Back in the day, teams with elite starting goaltenders were often the most dominant in the NHL, given how often they played. It wasn’t uncommon for a starting goalie to start at least 60 games a season, making the backup position one that teams didn’t have to worry much about. Take Hall of Famer Martin Brodeur, for example. In 14 seasons spanning from 1995-96 to 2009-10, he played 70 or more games 12 times, including a career-high 78 during the 2006-07 season. Both the durability and consistency are just a few of many reasons why he is one of the best of all time.
Those days are in the past now, however, as teams are beginning to learn how important rest is. As a result, starting goaltenders are not being relied upon as heavily, making the backup position much more important. Taking a look at the last full regular season we had in 2018-19, only six goalies played more than 60 games, with Devan Dubnyk leading the charge at 67. The majority of starters played in the 50 to 60-game range, which is a common theme we have begun to see in recent years, and one that likely won’t change.
Not only will it not go back to the way it was, but starting netminders’ games played in a season may continue to go down. Many teams around the league have started to utilize a “1A”, “1B” goalie system where there is no clear-cut starter and both split the net almost evenly. A big reason for this is of course the rest factor, but another is that outside of the elite starting netminders, teams are beginning to realize that there isn’t as big of a gap in talent between starting and backup goalies as once thought.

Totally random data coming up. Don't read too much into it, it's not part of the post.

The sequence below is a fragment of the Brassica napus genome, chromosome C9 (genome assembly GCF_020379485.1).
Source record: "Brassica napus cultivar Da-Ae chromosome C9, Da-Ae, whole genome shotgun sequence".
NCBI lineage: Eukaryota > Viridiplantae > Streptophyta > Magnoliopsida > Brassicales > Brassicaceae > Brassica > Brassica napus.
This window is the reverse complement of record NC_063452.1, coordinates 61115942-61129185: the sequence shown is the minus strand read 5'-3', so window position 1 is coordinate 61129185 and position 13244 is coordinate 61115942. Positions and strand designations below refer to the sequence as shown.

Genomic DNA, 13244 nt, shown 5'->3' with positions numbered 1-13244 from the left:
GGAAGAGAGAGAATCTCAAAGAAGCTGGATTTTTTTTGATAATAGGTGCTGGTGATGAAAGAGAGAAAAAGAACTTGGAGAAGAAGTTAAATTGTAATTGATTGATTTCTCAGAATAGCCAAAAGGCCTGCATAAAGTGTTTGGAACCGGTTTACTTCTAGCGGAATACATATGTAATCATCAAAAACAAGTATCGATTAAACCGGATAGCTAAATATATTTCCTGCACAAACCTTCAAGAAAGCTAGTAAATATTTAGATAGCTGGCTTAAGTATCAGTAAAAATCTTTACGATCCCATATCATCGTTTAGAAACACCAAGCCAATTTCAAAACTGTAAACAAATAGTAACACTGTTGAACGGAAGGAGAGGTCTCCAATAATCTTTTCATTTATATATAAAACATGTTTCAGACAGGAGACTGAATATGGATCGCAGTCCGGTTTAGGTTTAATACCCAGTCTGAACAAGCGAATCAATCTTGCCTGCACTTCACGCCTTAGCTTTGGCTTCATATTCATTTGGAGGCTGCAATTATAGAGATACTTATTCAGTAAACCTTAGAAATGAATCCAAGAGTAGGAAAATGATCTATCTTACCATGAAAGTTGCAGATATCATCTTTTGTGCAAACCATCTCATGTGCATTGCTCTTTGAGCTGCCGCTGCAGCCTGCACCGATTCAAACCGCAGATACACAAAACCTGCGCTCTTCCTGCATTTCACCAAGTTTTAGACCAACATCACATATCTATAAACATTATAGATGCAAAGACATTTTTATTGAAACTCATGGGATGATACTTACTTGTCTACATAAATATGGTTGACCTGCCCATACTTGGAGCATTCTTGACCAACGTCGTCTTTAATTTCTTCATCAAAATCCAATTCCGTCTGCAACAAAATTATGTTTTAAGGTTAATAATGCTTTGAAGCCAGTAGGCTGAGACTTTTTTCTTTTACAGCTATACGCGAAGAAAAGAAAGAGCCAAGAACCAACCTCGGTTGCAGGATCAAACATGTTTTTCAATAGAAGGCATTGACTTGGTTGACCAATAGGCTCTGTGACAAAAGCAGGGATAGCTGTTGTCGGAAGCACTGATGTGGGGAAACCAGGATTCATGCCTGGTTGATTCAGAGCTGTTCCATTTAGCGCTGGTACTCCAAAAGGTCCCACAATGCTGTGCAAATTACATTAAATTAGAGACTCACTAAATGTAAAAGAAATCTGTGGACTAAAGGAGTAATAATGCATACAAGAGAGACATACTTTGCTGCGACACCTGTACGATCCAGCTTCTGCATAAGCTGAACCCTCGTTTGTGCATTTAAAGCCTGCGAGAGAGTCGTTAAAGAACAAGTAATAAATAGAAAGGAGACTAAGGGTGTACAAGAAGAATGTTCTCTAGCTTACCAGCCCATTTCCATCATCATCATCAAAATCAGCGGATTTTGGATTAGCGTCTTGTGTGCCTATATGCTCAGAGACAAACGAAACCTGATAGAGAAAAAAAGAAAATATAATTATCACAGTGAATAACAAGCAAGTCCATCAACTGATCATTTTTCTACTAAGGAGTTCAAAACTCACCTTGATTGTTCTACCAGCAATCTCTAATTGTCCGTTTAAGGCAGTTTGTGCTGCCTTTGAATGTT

To prove the point, take a look at the Dallas Stars this past postseason. Their usual starting netminder, Ben Bishop, who it could be argued is a top-five goaltender in the entire league, was forced to miss the majority of their playoff run due to injury. 15 or so years ago, this would have been seen as a huge disaster, but backup goaltenders throughout the majority of the league are much improved.
Anton Khudobin proved this, as he carried the Stars all the way to the Stanley Cup Final, looking like a top-end goalie throughout. This was huge for his team at the time and will continue to be going forward, as he proved he can be counted on whenever needed, which will allow Dallas to lower the workload for the often-injured Bishop. As a result, they have what is now considered one of the top goaltending duos in the league. With some big changes this offseason, the Calgary Flames are in a similar boat.
Game Changing Acquisition
The Flames have been a very busy team this offseason, bringing many free agents into the fold. The biggest move of them all, and one of the biggest throughout the entire league, was the signing of goaltender Jacob Markstrom. The former Canuck agreed to a six-year deal that will pay him $6 million per season. This was a huge move for general manager Brad Treliving, as he added a player who many consider to be a top 10 goalie in the entire league. This gives the team a much stronger tandem going into the 2020-21 season on paper than they had a year prior in David Rittich and Cam Talbot.
It should be noted that Calgary’s duo wasn’t bad last season, but they weren’t great either. They allowed a combined 214 goals against, which tied them with the Nashville Predators, Chicago Blackhawks, and Canucks for 16th in the league. Talbot finished 19th throughout the league amongst goalies who played 20 or more games with a 2.63 goals-against average (GAA) and also had a .919 save percentage (SV%) which tied him with Boston Bruins backup Jaroslav Halak for 12th. Rittich fared much worse, ranking 40th in GAA at 2.97, and tied for 34th in SV% at .907.